3. that statement should be marked as a lie.
  3. The judge reads out each person's statements anonymously, randomizing statement order for each person.
    1. going around the table each person votes on who wrote the three statements.
      1. the judge records the people that get it write, anonymously.
      2. a person voting for their own entry gets that point.
    2. going around the table again, each person votes on which statement is a lie.
      1. the judge records tallies against each statement.
      2. a person voting on their own lie doesn't get counted.
  4. At the end the judge tallies up the scores.
    1. one point for each person's vote for the right person.  ie if Joe has 3 people pick his entry, that's 3 points for joe.
    2. one point for each person's vote for the right lie.  ie if Joe has 3 people choose the statement that was actually a lie that's 3 points for Joe,
  5. Winner is the entry with the fewest points. 
An example of an entry

  1. More a dog person than a cat person.
  2. I have 4 nieces.
  3. I traveled to the D-Day beaches. (lie) 
This game was received by the team quite well. It took a minute or two extra to explain and it challenged a couple of people achieving it but they enjoyed all of the parts.  Two team members indicated later independently of one another that they had really enjoyed this game.  I don't normally receive that kind of post-game validation so i'm taking that as a very good sign.

What Went Right

  • The team understood the challenge and were able to play.  They were able to vote for one another. 
  • The team enjoyed the challenge quite a bit. 

What Went Wrong

  • Eight players meant that we were a little stretched for time.  we didn't get to do the scoring in the game together. public scoring is part of the learning and not having time for that is a miss.  i feel that we would have time for it if we play the game again because the learning curve will not eat up time and voting will be smoother. 
  • Didn't think to have the players mark which entry was a lie.  had to followup afterwards.  i've already corrected this in the rules above. 

Lessons Learned
As with all of the games that we play, i want there to be something that people can take away from it.  Predominantly this game brought with it the concept of getting to know your other team members.  There is the obvious, of course, of learning about your fellow team members both from their true statements and their lies.  But there is also the depth of getting to know your team mates through the way that they approach untruths.  There are hidden queues there about nervousness of lying, how clumsy the lies are, etc.

This game also brought with it some game theory.  A couple of the people chose items that they believed others would think was someone else in the group.  They also chose lies that they thought would misdirect.  This wasn't really all that successful through intent that i saw (although some very good accidental misdirection occurred) but you could tell that they were trying.

We will play this game again.

Wednesday, April 24, 2013

It's the little efficiencies that get you good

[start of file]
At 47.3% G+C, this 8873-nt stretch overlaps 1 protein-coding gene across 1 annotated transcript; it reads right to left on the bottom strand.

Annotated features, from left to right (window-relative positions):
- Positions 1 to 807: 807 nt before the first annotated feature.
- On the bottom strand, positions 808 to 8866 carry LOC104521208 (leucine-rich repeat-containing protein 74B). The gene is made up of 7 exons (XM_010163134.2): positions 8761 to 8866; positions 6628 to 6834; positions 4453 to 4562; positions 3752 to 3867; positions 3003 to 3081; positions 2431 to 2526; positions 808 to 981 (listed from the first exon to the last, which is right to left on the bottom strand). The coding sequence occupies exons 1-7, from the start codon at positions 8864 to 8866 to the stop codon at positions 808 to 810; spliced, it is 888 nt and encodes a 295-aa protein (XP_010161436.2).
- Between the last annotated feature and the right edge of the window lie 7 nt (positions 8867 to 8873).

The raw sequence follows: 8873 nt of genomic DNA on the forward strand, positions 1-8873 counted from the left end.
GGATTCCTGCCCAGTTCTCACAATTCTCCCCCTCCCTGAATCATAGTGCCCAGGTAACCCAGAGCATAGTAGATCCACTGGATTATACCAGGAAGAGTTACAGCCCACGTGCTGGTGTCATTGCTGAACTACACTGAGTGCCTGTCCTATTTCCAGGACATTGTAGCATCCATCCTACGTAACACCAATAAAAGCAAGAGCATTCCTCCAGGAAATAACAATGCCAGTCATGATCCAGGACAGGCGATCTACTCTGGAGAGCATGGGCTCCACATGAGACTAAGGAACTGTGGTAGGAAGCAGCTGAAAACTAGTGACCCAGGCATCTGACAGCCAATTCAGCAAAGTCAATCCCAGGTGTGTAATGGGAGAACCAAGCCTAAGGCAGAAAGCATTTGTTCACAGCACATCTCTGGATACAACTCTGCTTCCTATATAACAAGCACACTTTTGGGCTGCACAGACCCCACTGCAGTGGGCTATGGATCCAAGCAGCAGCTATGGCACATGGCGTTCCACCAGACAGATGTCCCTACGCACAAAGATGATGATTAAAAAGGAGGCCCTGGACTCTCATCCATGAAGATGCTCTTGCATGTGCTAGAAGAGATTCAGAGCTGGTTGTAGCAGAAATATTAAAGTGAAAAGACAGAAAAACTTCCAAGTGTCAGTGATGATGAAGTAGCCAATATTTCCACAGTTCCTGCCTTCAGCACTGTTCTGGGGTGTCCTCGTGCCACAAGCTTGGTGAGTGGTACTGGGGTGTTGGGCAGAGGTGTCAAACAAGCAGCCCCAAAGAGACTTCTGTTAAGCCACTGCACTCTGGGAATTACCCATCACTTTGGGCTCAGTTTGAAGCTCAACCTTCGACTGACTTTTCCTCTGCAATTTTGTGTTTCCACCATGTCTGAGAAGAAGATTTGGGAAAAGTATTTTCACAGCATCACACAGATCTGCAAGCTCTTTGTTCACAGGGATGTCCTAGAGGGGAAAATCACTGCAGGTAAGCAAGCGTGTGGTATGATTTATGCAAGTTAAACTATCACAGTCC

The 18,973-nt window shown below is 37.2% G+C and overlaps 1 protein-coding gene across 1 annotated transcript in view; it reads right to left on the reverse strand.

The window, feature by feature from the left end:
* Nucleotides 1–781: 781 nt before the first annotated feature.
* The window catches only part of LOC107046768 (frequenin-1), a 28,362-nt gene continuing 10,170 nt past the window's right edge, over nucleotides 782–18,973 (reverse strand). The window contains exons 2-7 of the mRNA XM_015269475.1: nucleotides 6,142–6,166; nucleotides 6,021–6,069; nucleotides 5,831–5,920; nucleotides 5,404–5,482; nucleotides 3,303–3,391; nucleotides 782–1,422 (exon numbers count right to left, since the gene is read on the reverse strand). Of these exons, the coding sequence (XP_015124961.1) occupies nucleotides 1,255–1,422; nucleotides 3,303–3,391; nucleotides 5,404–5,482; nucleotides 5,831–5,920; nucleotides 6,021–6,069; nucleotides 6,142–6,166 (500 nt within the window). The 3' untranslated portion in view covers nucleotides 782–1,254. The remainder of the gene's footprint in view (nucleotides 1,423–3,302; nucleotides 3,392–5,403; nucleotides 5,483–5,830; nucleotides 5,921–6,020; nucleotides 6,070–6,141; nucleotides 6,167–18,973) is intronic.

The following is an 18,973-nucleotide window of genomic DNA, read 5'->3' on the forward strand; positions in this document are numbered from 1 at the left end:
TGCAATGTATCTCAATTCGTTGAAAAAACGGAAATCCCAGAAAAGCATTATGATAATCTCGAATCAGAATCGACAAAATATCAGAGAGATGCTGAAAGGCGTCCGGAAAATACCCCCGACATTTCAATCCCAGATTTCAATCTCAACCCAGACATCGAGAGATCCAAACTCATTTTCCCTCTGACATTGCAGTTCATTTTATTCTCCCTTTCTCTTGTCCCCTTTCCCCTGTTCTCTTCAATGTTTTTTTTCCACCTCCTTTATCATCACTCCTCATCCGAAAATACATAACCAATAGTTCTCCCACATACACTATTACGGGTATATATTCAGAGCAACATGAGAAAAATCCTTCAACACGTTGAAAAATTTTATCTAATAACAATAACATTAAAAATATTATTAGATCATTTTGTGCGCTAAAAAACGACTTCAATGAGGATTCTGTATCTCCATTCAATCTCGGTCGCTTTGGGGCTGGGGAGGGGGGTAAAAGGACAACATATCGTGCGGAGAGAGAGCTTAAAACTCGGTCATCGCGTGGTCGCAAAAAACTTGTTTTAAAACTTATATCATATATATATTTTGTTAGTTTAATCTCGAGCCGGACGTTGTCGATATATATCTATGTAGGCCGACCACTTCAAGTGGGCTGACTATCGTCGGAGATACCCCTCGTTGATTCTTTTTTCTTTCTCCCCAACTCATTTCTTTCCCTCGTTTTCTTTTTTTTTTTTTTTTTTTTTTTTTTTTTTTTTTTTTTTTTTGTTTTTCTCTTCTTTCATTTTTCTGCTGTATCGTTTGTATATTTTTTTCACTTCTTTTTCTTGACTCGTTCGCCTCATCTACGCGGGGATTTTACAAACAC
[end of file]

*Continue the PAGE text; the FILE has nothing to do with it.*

Wow, it's been a while since i posted.   I won't make excuses...other than that since the last time I did post the wife and i have been dealing with the birth and first weeks of our new child.   Ok, i guess i will make one excuse.

Today was reading this article about Kaizen implemented adhoc in the real world and it made me realize that I have in fact been lazy my entire life.  Ok, to be fair, I could be called a lazy person by a lot of people and I wouldn't really have any defense against them.  I do appreciate my time on the sofa a little too much, it is true.  But this is not the lazy to which I am referring, or in a way perhaps I am.

I have never believed for any task that there wouldn't be a better way to build the mousetrap.  I have expended hours and hours in my life on more interesting make-work projects to somehow convert the original task to a more palatable, easy, comfortable or convenient effort.  I can't actually support a claim that throughout my life that I have have necessarily saved a lot of time/money/effort but i can at least claim that i have tried.  I don't think that i've ever tried to put forth that this desire to find the easier, more efficient, sometimes better way wasn't driven primary by lazy but hey, we all have our own motivators don't we?

Lazy is a term that kind of has more negative connotations than it needs to have in our society.  Lazy might mean that you do a shoddy job because you're too lazy to do it right, it might also mean that you never get your butt off the couch to do the job at all.  But lazy might also mean that you require yourself to have an appropriate end result but that you get there through a path that is smarter, easier, better.

When you think of lazy that way, Kaizen is lazy being good for business.  For this type of lazy is generally good for business.  Finding a shorter path to the same result almost always saves time, effort, manpower and obviously money.   At the personal level what kaizen, as i'm now choosing to call my lazy pursuit of better, does for me is two fold.  In the initial attempt at the task i am more interested and involved because finding the better way is in and of itself additional challenge.  But in future iterations of the task, it's an easier task to accomplish and therefore more likely to be done properly. Not to mention, any change in process from the first iteration will obviously need tweaking through the future attempts.

Kaizen, my lifelong friend, you provide justification for my laziness and for now that's ok.

Wednesday, April 3, 2013

Mr Fails

Stumbled across the Cartoon Tester blog the other day.  This guy does some pretty amusing cartoons that are exceedingly topical for software testing.

He wrote this little book/pdf for understanding the plight of the tester career and it's pretty bang on.
you can take a look at it from here: